2. Will their agent  assist them or a family member?
  3. Do they expect you, the seller, to come down in price?
  4. Do they plan on coming up with SOME of the difference (up to a certain amount), but not the full amount?

Knowing these ahead of time will help us make a decision on that particular offer.


Other terms that we need to review and look for are:

  • Asking for credit towards their closing costs
  • Asking for your appliances.  The stove, microwave and dishwasher stay, but refrigerators, wine fridge, washer & dryers and even furniture can be negotiated.
  • Who pays for title insurance, escrow and other 3rd party fees
  • Asking for Home Warranty, etc

“Wow!  There is a lot to go over in the contract.” they both said and I agreed.


Once we accept an offer, the clock starts ticking because time is of the essence.  There are timelines in the contract.  Therefore, let’s get a jump on the things we can control - from our end.

  1. Open escrow with the title company and send them a copy of your mortgage payoff info
  2. Send the buyer’s agent your disclosures (we have 10 days typically, but we’ll send them the disclosures within 2 or 3 days or sooner, if they’re ready.
  3. Order items to be repaired, if they have already been repaired,
  4. Make sure you have smoke detectors in every bedroom close to the door, as well as another one in the hallway.
  5. Make sure you have carbon monoxide detectors on every level of the home
  6. Make sure their inspector will have access to the attic, crawl space (if there is one), the electrical panel 
  7. Test the AC and heating units as well as the thermostat and make sure they work
  8. Test all of the burners on the stove, as well as the oven and make sure they’re working

And a host of other things to make the inspector’s and appraiser’s job easier, thus making the entire transaction smoother.


I am always in favor of ordering the inspections ahead of time and if possible, go ahead and repair those items. 

If you decided not to do the repairs, at least in the beginning, we’ll already know if the buyer will want the repairs done or not.  By negotiating all of this in advance, you’ll have a better idea how much you’re walking away with and we’ll know how smooth the rest of the transaction is going to go.

However, if you decide not to order the inspections, then they will order their own and we get a copy of it.  If we make sure that everything is in working order ahead of time, the reports will be cleaner and the buyer may not ask for as many items to be repaired, which is good for your bottomline.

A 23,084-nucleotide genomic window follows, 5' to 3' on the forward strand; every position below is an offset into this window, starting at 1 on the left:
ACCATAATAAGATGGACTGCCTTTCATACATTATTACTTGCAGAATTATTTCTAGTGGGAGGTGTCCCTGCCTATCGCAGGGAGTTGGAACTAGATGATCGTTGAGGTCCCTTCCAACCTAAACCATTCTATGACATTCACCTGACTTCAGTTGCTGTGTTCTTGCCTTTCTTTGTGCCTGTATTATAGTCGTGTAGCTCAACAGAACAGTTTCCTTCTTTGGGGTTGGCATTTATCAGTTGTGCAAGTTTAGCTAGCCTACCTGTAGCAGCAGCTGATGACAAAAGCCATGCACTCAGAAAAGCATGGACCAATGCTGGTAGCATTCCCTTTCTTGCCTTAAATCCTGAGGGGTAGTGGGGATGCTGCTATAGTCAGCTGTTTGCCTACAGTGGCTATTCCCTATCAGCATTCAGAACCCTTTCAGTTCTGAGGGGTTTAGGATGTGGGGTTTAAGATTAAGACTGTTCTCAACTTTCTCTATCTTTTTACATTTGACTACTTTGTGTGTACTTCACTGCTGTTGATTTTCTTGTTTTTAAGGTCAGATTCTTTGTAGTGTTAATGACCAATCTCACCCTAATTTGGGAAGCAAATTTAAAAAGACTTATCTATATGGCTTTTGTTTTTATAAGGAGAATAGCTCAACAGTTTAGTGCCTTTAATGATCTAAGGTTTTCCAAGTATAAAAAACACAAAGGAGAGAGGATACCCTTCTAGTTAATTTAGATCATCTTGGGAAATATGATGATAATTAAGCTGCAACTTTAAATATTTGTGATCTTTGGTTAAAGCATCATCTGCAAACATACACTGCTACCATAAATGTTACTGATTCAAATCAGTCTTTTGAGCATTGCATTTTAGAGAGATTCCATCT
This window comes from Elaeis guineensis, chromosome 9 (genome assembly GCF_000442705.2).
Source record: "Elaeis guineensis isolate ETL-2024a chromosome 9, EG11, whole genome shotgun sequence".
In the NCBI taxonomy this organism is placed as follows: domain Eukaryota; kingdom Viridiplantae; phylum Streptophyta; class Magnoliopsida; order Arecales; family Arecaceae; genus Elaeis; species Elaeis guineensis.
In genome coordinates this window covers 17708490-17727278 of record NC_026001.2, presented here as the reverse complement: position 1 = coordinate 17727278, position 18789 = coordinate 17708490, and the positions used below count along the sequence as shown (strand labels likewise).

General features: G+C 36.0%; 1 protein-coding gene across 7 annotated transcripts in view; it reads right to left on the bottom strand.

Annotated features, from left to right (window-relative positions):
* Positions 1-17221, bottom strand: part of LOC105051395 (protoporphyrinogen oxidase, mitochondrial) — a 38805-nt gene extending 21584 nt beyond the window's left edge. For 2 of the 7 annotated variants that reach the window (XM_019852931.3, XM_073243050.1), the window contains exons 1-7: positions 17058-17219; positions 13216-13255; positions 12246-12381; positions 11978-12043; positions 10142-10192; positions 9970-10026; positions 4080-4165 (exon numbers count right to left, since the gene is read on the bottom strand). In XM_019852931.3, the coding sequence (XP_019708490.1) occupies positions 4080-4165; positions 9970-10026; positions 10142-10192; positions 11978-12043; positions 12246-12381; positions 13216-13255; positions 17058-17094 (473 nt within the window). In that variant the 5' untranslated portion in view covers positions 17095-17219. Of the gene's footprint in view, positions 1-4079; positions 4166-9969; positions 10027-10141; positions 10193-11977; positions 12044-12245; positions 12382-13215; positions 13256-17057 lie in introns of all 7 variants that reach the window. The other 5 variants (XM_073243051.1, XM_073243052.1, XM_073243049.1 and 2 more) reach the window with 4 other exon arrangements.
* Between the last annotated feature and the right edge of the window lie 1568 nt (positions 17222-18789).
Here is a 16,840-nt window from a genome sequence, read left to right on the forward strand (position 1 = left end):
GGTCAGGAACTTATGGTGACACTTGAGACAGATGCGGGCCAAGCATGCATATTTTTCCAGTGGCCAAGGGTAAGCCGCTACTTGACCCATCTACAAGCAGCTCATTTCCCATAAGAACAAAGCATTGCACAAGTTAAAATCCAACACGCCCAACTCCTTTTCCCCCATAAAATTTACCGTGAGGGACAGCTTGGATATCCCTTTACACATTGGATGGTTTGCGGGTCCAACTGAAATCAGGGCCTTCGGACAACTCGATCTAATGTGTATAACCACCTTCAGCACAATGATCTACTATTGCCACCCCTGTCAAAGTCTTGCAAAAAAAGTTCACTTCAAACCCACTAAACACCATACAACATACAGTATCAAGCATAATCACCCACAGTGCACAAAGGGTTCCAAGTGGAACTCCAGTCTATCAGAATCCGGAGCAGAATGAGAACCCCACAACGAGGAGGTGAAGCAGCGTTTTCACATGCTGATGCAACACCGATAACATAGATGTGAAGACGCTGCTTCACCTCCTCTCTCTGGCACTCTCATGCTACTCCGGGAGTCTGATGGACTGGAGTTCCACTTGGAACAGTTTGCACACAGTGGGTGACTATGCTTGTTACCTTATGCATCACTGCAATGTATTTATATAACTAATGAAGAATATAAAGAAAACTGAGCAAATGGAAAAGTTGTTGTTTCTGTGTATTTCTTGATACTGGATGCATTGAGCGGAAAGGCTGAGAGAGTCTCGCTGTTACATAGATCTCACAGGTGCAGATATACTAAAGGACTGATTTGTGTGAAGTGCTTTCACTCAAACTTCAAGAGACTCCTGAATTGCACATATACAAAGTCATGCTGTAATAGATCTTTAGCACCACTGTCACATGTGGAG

Also, if they do ask for repairs, depending on their lender’s guidelines, we can offer them credit for the amount of the repairs and let the buyer take care of those items when they move in.


Moving day.   Picture provided by Bill McChesney

You should have already removed as many items as possible out of the property to make it in showing condition.  However, this would be a good time to start packing the rest of the items so you won’t be stressed later.

In the meantime, I’ll stay in constant contact with the buyer’s lender to make sure everything is going well with the buyer’s loan.


Most of the time, your closing paperwork will be ready before the buyer’s papers.  So, we can set up your signing ahead of time. 

Typically, once the buyer signs their closing paperwork, it takes 2 to 3 days to finalize the transaction and you get your funds.  However, if can be as quick as a day, so make sure you’re all packed and ready to go once we close.

Although, you typically have until around 5 pm or 6 to be completely moved out on the day of recording....  Unless it was negotiated in advance that you have a rent-back for a certain amount of time, then you can stay up to the day negotiated on the contract.

It helps to plan in advance.


Leave all keys (front door and mailbox, etc), remote controls, warranties and owner’s guide to appliances and any other paperwork we need to give to the new owner.

I’ll leave the front door key in my lockbox for the buyer’s agent to take and give to the new owner. 

“Nice.  We are both looking forward to that day.” Cersei said.

Buckle up.  It will be here before you know it!

Go Back to Part 1      Part 2      Part 3

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About the author: All of the articles in this site were written and provided by Rico Castillo (DRE# 01234643) with Coldwell Banker.  If any information is provided by another source, such as the local MLS or by Metrolist, then a disclaimer will be on that page.

Rico can be reached by cell at (916) 934-3146 or email at   Visit his YouTube Channel at

My aim is always 100% client satisfaction by helping you accomplish your real estate goals and finding you the home you've Dreamed about in the area you and your family can feel proud and safe to live in!